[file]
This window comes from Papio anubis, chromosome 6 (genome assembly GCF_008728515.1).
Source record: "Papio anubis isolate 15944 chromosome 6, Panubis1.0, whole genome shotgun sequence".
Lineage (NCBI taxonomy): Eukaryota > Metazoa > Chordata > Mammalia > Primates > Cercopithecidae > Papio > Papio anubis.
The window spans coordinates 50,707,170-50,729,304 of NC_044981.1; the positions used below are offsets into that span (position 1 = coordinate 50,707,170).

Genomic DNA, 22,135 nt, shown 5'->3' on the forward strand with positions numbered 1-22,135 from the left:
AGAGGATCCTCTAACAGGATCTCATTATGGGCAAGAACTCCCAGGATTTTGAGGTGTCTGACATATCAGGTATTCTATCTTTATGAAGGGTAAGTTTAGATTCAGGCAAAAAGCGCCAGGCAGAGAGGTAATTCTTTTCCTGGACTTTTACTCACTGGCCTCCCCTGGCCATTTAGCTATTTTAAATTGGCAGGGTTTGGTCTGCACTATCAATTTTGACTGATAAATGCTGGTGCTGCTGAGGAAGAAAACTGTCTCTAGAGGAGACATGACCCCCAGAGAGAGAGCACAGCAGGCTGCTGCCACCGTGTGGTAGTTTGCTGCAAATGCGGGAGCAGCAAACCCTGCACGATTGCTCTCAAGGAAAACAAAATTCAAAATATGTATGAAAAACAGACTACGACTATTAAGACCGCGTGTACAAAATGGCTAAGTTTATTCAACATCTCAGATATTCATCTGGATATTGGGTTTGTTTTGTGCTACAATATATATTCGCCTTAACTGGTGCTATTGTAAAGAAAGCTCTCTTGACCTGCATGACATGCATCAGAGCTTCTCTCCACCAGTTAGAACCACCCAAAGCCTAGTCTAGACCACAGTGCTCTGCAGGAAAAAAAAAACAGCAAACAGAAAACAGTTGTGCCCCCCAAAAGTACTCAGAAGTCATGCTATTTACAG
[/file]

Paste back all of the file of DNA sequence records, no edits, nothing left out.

This window comes from Papio anubis, chromosome 6 (genome assembly GCF_008728515.1).
Source record: "Papio anubis isolate 15944 chromosome 6, Panubis1.0, whole genome shotgun sequence".
Lineage (NCBI taxonomy): Eukaryota > Metazoa > Chordata > Mammalia > Primates > Cercopithecidae > Papio > Papio anubis.
The window spans coordinates 50,707,170-50,729,304 of NC_044981.1; the positions used below are offsets into that span (position 1 = coordinate 50,707,170).

Genomic DNA, 22,135 nt, shown 5'->3' on the forward strand with positions numbered 1-22,135 from the left:
AGAGGATCCTCTAACAGGATCTCATTATGGGCAAGAACTCCCAGGATTTTGAGGTGTCTGACATATCAGGTATTCTATCTTTATGAAGGGTAAGTTTAGATTCAGGCAAAAAGCGCCAGGCAGAGAGGTAATTCTTTTCCTGGACTTTTACTCACTGGCCTCCCCTGGCCATTTAGCTATTTTAAATTGGCAGGGTTTGGTCTGCACTATCAATTTTGACTGATAAATGCTGGTGCTGCTGAGGAAGAAAACTGTCTCTAGAGGAGACATGACCCCCAGAGAGAGAGCACAGCAGGCTGCTGCCACCGTGTGGTAGTTTGCTGCAAATGCGGGAGCAGCAAACCCTGCACGATTGCTCTCAAGGAAAACAAAATTCAAAATATGTATGAAAAACAGACTACGACTATTAAGACCGCGTGTACAAAATGGCTAAGTTTATTCAACATCTCAGATATTCATCTGGATATTGGGTTTGTTTTGTGCTACAATATATATTCGCCTTAACTGGTGCTATTGTAAAGAAAGCTCTCTTGACCTGCATGACATGCATCAGAGCTTCTCTCCACCAGTTAGAACCACCCAAAGCCTAGTCTAGACCACAGTGCTCTGCAGGAAAAAAAAAACAGCAAACAGAAAACAGTTGTGCCCCCCAAAAGTACTCAGAAGTCATGCTATTTACAG